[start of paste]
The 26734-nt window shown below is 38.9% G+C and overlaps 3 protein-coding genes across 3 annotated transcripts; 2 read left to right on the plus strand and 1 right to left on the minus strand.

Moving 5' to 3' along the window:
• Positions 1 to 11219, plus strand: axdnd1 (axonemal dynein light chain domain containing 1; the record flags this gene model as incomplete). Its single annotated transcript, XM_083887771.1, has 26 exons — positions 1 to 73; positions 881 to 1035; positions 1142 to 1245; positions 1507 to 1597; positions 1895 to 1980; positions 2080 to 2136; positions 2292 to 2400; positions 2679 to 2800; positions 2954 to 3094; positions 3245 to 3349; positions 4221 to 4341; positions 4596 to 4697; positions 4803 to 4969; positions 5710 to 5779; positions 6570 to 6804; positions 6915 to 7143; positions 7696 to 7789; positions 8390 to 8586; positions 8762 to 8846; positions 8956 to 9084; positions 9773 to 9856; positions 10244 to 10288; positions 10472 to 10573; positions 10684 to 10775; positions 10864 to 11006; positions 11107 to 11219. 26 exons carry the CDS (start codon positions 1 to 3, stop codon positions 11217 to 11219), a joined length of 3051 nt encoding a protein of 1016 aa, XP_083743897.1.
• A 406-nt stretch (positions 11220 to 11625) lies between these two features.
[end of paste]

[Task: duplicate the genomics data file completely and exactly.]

The 26734-nt window shown below is 38.9% G+C and overlaps 3 protein-coding genes across 3 annotated transcripts; 2 read left to right on the plus strand and 1 right to left on the minus strand.

Moving 5' to 3' along the window:
• Positions 1 to 11219, plus strand: axdnd1 (axonemal dynein light chain domain containing 1; the record flags this gene model as incomplete). Its single annotated transcript, XM_083887771.1, has 26 exons — positions 1 to 73; positions 881 to 1035; positions 1142 to 1245; positions 1507 to 1597; positions 1895 to 1980; positions 2080 to 2136; positions 2292 to 2400; positions 2679 to 2800; positions 2954 to 3094; positions 3245 to 3349; positions 4221 to 4341; positions 4596 to 4697; positions 4803 to 4969; positions 5710 to 5779; positions 6570 to 6804; positions 6915 to 7143; positions 7696 to 7789; positions 8390 to 8586; positions 8762 to 8846; positions 8956 to 9084; positions 9773 to 9856; positions 10244 to 10288; positions 10472 to 10573; positions 10684 to 10775; positions 10864 to 11006; positions 11107 to 11219. 26 exons carry the CDS (start codon positions 1 to 3, stop codon positions 11217 to 11219), a joined length of 3051 nt encoding a protein of 1016 aa, XP_083743897.1.
• A 406-nt stretch (positions 11220 to 11625) lies between these two features.